Back-Horned Moon returned in 2007 with the festival this time being held on an island on Lake Zarasas. The usual structure of the event is constantly being added to with various concepts, such as eco-art (objects of ecological and land art). BHM is no longer just ‘a night of pagan arts’ put on by several like-minded people – it is now a phenomenon known both in Lithuania and abroad. The response of musicians and guests from other countries has been very positive, accentuating the uniqueness of the festival. That may be explained by the small number of events of this ideological direction abroad or the autonomy maintained over many years. What is often mentioned is the ‘the wonderful natural environment’, not forgetting the warm reception of the public. BHM has taken place in Zarasai six times and there have been similar responses from groups like Spiritual Front (Italy, neo-cabaret/neofolk), Theodor Bastard (Russia, experimental/ethno fusion), Dakha Brakha (Ukraine, who describe themselves as ethno-chaos performers), Troum (Germany, drone/ambient classics), and Changes (USA, neofolk).

With the local municipality changing the infrastructure of Lake Zarasas, the 18th Black-Horned Moon festival moved to Lake Dūburys located in the same region. It was also there that the festival, celebrating its 20th iteration, took place. Looking back at the path taken, focus was placed on the festival’s origins, the core of the event. It is interesting that the oldest participants, practically permanent ones, are representatives of niche, most unconventional musical directions – ambient, (post)industrial, drone, avant-garde, and experimental. With an ever more diverse audience and as a result the appearance of performers of ‘lighter’ or more popular music on BHM stages, it sometimes seems that the soundscape of the previously mentioned styles is becoming a separate phenomenon within the same festival. Currently, the stage perhaps the furthest removed from the main activities of the festival is dedicated to such a soundscape, considered not infrequently as ‘too weird’ by people who came to the festival later. Perhaps it is something of a paradox but it is the old guard, so to speak, who are seen to be preserving the thread that runs through the festival. In this connection we can mention here local performers like Girnų Giesmės, McKaras, Donis, Sala, Wejdas, as well as somewhat later projects like Oorchach, Driezhas, and others. The most important factor is that they are all the work of the same participants who also appeared at the ‘nights of pagan arts’.

Compact BHM gatherings in special locations

It is worth mentioning that a ‘compact’ version of the festival is held every four years, aimed at a smaller number of people, echoing the first BHM gatherings. That comparison is, of course, relative since the number of people coming even to the compact gatherings is at least a couple of thousand. However, the policy of a limited amount of tickets makes it clear that the event this time round is geared towards the keenest. The locations chosen for these compact gatherings are atypical and present greater logistical challenges.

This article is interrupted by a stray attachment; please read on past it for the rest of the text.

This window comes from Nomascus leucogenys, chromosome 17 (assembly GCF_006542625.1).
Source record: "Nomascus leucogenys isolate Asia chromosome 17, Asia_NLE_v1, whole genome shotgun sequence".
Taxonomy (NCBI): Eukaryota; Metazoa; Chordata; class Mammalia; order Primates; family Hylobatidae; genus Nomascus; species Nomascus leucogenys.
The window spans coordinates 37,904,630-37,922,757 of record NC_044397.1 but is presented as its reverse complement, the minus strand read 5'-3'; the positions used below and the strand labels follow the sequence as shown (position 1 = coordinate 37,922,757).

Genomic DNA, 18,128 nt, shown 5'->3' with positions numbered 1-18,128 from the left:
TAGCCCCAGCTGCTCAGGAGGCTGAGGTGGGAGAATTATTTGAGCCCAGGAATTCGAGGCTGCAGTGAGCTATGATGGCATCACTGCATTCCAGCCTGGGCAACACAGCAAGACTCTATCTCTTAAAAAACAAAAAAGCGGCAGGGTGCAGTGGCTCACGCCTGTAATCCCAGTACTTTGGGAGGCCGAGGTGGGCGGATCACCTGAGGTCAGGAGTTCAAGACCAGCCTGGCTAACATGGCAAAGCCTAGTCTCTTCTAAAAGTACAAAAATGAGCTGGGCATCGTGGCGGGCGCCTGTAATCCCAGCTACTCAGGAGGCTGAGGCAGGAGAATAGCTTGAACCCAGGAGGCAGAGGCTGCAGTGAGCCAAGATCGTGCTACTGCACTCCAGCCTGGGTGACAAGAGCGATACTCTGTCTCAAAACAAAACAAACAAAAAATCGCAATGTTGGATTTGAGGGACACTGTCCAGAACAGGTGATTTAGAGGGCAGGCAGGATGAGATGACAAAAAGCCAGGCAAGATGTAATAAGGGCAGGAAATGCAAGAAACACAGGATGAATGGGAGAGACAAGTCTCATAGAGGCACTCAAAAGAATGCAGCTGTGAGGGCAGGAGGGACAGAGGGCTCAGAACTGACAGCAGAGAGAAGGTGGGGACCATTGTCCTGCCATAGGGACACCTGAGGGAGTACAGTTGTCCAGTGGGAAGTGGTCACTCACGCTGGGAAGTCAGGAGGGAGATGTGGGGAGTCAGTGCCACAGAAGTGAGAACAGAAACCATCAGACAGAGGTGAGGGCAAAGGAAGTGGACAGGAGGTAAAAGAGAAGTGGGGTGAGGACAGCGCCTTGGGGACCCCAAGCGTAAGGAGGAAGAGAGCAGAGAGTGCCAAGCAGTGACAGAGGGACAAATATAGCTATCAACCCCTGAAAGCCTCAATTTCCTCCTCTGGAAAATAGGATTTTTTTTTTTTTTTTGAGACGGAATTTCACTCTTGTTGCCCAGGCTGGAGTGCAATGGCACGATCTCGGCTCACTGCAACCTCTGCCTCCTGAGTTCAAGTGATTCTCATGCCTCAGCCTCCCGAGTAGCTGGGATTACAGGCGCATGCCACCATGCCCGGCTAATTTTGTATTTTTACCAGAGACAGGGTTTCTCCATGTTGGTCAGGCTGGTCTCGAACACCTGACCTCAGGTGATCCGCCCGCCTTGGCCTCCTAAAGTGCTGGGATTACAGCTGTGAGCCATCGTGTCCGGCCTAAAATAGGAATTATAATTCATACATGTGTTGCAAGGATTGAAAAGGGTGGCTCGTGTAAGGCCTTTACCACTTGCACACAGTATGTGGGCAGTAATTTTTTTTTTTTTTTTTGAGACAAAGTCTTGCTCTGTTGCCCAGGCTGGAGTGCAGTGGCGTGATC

The thirteenth BHM festival could be considered as one of the most striking gatherings. It took place in 2010 next to a geological monument of nature – the Devils Hole, not far from Aukštadvaris (Trakai district). The daring idea in advance of the event to have one of the stages in the bottom of the hole itself was in fact implemented. The music to be heard was more experimental, niche ambient/industrial, while the performers themselves called it one of the more atypical of their concert experiences. Another compact version of the festival was organized in 2014 at the Skinderiškis Dendrological Park (Kėdainiai district), notable for its specific atmosphere.

In 2018 BHM, probably the longest surviving independent festival in Lithuania, took place for the twenty-first time. The gathering yet again had a compact form. The organizers, who chose the theme of spells, announced the music performers to the audience only on their arrival at the event, in this way creating an atmosphere of secrecy. Even an article several times longer than this one would not be enough to encompass the totality of the multi-dimensional quality of the Black-Horned Moon Festival, and, to end, the only other thing to mention is that this year it took place in Žemaitija, the western part of Lithuania, in the environs of the Molavėnai burial-mound complex (Raseiniai district).

Translated from the Lithuanian by Romas Kinka